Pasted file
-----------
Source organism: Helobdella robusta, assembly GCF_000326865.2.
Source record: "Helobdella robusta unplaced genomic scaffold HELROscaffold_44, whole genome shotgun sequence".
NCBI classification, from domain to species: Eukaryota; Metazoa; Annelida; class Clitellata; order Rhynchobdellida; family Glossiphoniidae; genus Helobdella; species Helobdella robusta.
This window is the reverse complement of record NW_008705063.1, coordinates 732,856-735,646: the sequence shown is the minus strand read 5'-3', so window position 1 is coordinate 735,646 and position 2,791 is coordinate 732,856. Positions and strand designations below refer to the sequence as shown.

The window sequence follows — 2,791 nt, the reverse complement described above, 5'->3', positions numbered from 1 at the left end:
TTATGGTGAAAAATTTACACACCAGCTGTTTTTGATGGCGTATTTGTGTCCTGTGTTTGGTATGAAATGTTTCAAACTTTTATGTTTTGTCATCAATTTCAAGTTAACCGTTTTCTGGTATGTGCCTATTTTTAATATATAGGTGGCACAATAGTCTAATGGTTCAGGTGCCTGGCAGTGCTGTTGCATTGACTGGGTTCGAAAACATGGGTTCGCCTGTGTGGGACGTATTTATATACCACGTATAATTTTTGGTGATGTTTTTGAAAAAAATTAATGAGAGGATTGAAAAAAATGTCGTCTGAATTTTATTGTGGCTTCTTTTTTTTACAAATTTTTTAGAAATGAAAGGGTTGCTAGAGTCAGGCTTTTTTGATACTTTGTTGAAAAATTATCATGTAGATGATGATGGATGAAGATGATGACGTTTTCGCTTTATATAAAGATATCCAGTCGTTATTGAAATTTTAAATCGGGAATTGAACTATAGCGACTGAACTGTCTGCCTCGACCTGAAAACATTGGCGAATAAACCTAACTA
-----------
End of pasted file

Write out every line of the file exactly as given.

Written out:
Source organism: Helobdella robusta, assembly GCF_000326865.2.
Source record: "Helobdella robusta unplaced genomic scaffold HELROscaffold_44, whole genome shotgun sequence".
NCBI classification, from domain to species: Eukaryota; Metazoa; Annelida; class Clitellata; order Rhynchobdellida; family Glossiphoniidae; genus Helobdella; species Helobdella robusta.
This window is the reverse complement of record NW_008705063.1, coordinates 732,856-735,646: the sequence shown is the minus strand read 5'-3', so window position 1 is coordinate 735,646 and position 2,791 is coordinate 732,856. Positions and strand designations below refer to the sequence as shown.

The window sequence follows — 2,791 nt, the reverse complement described above, 5'->3', positions numbered from 1 at the left end:
TTATGGTGAAAAATTTACACACCAGCTGTTTTTGATGGCGTATTTGTGTCCTGTGTTTGGTATGAAATGTTTCAAACTTTTATGTTTTGTCATCAATTTCAAGTTAACCGTTTTCTGGTATGTGCCTATTTTTAATATATAGGTGGCACAATAGTCTAATGGTTCAGGTGCCTGGCAGTGCTGTTGCATTGACTGGGTTCGAAAACATGGGTTCGCCTGTGTGGGACGTATTTATATACCACGTATAATTTTTGGTGATGTTTTTGAAAAAAATTAATGAGAGGATTGAAAAAAATGTCGTCTGAATTTTATTGTGGCTTCTTTTTTTTACAAATTTTTTAGAAATGAAAGGGTTGCTAGAGTCAGGCTTTTTTGATACTTTGTTGAAAAATTATCATGTAGATGATGATGGATGAAGATGATGACGTTTTCGCTTTATATAAAGATATCCAGTCGTTATTGAAATTTTAAATCGGGAATTGAACTATAGCGACTGAACTGTCTGCCTCGACCTGAAAACATTGGCGAATAAACCTAACTA